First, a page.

# How to Write a Mathematical Poem

Mathematics and poetry are not as unrelated as they first might seem. The math poem is a relatively informal style of poetry that uses mathematical formulations and vocabulary to describe subjects particular to math as well as everyday events. When writing a math poem for the first time, start by choosing a topic that appeals to you, and then research a subject you think you could write about before trying to find terms or put pencil to paper.

##### Topic Tips

You can write a math poem about topics of a simple arithmetical nature -- addition, subtraction, multiplication or division -- or a more complex idea such as the Fibonacci sequence, which describes the spirals of such natural shapes as ram’s horns and seashells. You can match your topic to the material you are working on in class or choose a topic unrelated to math, such as a recent life event, using mathematical language to describe it. A poem about the holidays, for example, could use mathematical terms to describe the Christmas countdown.

##### Math Language

Hundreds of math terms exist, but luckily, far fewer will likely pertain your exact topic. Gather as many mathematical vocab words as you can pertaining to your subject, and write them down so that you have a list when it comes time to compose your poem. You can use your textbook to help you get started collecting terms. When talking about division, for example, you can use terms such as "divide up" or "separate."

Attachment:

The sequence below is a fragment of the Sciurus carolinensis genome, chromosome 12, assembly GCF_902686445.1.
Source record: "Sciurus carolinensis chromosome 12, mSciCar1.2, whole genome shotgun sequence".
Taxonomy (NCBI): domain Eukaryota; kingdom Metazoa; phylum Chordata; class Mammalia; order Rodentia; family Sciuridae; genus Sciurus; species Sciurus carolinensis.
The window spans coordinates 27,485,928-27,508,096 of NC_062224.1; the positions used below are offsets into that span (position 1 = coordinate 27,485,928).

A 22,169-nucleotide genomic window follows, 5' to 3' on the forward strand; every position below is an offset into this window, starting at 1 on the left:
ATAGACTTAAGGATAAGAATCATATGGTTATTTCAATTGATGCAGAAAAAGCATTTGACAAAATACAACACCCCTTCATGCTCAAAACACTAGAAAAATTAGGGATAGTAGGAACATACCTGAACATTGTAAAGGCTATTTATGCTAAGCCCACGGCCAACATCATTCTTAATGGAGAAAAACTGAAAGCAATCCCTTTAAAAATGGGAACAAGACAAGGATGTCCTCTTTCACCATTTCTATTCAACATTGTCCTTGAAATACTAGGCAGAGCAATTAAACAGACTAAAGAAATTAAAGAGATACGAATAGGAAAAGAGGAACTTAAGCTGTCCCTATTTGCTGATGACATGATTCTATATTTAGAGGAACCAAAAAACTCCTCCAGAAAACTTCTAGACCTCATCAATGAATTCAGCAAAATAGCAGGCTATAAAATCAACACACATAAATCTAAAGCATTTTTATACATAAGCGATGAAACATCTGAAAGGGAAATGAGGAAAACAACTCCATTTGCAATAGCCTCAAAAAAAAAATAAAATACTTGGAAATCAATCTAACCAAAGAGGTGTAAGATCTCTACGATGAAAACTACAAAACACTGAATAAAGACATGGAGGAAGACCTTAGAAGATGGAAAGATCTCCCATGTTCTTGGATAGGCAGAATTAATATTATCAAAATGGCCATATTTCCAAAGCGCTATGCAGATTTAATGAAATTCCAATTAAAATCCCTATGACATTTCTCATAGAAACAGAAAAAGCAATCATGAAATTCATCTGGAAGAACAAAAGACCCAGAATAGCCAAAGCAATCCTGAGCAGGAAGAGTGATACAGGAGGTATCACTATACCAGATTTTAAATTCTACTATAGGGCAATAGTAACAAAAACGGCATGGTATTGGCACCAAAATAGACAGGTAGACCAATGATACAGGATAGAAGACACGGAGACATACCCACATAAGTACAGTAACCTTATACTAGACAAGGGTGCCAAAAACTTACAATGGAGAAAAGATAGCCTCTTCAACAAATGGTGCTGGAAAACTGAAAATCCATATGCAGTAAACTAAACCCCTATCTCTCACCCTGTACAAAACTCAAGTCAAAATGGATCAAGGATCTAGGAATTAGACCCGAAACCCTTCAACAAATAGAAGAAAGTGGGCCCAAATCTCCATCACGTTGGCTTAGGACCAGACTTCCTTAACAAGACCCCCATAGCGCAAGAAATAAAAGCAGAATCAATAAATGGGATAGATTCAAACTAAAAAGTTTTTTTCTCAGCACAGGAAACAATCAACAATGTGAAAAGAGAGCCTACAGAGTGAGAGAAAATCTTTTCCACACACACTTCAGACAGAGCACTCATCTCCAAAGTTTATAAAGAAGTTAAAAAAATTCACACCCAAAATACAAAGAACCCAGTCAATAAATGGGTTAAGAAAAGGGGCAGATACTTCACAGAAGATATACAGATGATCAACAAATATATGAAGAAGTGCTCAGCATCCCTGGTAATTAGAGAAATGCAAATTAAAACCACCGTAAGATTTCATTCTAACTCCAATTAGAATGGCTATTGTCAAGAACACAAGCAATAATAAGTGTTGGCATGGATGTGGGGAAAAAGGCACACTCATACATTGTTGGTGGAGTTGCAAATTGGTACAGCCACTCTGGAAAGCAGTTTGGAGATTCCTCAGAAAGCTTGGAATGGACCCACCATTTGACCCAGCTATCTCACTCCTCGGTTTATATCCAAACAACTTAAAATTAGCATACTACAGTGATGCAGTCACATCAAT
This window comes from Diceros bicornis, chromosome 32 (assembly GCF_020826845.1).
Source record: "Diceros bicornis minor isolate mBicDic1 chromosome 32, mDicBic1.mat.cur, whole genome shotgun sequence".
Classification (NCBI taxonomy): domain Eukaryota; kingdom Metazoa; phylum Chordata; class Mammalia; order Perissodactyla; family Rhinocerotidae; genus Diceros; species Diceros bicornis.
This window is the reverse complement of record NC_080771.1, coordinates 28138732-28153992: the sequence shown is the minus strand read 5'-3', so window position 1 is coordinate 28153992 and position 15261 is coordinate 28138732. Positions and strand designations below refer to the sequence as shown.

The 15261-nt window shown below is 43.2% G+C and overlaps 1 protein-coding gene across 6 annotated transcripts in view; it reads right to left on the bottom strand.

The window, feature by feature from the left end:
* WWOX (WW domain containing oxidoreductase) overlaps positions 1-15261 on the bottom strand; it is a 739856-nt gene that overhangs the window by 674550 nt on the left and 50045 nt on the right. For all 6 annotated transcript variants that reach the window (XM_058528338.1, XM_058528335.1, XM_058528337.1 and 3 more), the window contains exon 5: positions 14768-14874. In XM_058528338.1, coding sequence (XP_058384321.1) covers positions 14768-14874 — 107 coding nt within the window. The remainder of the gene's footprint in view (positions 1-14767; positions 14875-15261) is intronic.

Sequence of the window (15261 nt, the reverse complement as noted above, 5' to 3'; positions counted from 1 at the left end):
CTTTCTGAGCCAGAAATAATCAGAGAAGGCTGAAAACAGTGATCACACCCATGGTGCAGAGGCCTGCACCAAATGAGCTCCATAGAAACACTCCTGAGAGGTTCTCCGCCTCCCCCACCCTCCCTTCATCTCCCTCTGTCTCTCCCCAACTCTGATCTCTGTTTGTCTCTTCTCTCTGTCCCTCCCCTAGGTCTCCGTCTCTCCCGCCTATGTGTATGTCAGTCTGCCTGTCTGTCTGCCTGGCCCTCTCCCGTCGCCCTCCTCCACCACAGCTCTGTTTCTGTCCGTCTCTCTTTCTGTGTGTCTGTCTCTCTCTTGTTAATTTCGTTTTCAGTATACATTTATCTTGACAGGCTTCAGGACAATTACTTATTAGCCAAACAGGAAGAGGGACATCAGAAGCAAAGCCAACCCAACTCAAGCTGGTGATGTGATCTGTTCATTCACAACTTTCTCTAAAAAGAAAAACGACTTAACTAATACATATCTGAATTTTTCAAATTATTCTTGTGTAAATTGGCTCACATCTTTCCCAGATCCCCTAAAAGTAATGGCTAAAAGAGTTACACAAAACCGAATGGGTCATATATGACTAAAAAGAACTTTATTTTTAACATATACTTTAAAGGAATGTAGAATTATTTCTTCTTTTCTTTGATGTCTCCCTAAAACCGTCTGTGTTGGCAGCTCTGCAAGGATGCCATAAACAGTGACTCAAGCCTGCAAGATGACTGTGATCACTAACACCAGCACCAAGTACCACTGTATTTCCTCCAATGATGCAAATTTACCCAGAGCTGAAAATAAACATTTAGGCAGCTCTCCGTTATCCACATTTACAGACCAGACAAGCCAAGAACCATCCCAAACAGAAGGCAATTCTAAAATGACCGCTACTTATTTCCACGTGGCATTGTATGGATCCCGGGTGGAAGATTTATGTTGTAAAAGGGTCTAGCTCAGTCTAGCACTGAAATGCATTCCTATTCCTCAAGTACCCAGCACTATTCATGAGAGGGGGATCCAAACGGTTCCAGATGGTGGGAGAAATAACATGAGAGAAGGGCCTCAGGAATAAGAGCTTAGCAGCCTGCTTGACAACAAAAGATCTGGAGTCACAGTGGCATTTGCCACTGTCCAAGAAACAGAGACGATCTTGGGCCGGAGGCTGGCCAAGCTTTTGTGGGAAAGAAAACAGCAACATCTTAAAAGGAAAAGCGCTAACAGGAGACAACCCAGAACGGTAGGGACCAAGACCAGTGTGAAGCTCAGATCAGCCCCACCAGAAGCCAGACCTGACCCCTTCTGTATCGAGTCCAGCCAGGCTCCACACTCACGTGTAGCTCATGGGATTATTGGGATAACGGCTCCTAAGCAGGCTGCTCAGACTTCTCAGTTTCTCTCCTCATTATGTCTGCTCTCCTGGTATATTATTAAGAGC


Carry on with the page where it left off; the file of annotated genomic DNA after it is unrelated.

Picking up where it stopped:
##### Poem Form

Poetry -- including mathematical poetry -- can take many different forms. If your subject is short and punchy, you can try haiku for only three lines, the first and last lines containing five syllables and the middle line containing seven. For a longer poem, you can write in free verse, which requires no particular structure, or in rhyming couplets, in which every two lines rhyme. To up the mathematical content of your poem, you can choose a poetry form that already relies on mathematical principles, such as a diamante, which has a diamond shape: seven lines, containing respectively one, two, three, four, three, two and one words.

##### Producing Mathematical Poetry

You can begin by writing about your topic, using as many of your math terms as possible. Once you have a draft, rewrite to refine both the poem’s subject and its form. Integrate a few more math concepts or change out vocabulary words that end up looking awkward. Give your poem a clever title that hints at its subject. For example, your poem might have a title like Archimedes' "That Cattle Problem," in which he poses a tough math problem.